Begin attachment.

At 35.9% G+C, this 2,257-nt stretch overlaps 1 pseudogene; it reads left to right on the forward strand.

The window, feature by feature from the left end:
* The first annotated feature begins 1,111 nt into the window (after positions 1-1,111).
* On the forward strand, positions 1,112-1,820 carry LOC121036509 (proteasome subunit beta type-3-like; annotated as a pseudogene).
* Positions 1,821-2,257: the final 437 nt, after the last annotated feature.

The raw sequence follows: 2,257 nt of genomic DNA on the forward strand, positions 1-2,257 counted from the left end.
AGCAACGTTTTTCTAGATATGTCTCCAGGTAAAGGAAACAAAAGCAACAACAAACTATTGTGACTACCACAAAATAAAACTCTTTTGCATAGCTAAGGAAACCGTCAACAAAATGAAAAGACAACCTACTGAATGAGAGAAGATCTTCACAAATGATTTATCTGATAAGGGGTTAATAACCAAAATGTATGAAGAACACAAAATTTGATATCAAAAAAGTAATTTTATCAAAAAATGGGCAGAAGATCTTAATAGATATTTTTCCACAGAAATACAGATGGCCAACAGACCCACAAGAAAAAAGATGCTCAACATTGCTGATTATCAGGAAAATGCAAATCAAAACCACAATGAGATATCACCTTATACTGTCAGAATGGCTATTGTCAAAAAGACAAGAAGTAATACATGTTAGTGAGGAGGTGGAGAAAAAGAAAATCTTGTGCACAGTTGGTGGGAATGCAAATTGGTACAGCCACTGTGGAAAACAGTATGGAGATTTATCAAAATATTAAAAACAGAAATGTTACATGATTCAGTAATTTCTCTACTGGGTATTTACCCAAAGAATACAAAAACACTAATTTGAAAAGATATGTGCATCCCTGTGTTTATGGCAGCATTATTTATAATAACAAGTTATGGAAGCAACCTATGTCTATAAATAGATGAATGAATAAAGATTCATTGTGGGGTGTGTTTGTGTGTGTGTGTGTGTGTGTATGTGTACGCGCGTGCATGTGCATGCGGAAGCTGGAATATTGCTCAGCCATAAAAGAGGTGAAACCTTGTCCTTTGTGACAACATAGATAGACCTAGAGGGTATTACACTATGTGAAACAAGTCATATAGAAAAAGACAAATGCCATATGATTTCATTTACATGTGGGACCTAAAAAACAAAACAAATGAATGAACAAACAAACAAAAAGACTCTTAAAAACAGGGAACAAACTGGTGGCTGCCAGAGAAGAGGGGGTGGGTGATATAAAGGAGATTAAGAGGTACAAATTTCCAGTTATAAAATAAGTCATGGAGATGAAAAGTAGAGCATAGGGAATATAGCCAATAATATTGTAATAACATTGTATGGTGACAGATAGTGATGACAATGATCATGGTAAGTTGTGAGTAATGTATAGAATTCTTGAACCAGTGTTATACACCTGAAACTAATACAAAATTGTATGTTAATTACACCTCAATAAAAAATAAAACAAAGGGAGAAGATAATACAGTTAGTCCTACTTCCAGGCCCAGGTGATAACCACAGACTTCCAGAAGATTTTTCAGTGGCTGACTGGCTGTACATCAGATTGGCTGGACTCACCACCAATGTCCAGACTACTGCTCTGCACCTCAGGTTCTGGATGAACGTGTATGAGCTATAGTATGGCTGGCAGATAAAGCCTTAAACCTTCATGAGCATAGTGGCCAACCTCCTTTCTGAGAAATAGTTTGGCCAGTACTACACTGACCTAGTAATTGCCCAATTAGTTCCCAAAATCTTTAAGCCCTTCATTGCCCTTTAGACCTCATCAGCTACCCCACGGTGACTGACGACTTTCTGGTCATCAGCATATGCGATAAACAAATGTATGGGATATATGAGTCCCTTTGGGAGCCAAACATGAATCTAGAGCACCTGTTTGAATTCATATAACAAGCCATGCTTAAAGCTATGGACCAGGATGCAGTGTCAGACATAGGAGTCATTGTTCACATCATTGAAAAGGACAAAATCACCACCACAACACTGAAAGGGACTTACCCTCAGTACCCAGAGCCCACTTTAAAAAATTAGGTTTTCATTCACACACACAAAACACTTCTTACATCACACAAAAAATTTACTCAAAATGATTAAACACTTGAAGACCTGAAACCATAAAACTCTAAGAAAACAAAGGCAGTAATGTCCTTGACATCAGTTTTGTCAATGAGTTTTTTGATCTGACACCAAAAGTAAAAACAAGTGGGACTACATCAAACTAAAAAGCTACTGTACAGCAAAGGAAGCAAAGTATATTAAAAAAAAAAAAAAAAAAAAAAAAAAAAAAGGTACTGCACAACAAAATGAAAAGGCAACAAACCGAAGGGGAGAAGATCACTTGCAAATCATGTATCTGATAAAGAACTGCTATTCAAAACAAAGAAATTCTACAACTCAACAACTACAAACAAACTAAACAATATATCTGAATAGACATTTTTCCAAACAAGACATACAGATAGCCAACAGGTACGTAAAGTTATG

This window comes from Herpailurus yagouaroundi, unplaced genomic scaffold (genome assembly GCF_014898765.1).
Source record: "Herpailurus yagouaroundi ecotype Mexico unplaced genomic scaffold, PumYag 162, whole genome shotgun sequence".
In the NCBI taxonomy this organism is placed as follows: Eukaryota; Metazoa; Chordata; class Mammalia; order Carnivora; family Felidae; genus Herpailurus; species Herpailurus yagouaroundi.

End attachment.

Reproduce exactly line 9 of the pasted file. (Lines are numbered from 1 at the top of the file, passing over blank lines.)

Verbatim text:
Source record: "Herpailurus yagouaroundi ecotype Mexico unplaced genomic scaffold, PumYag 162, whole genome shotgun sequence".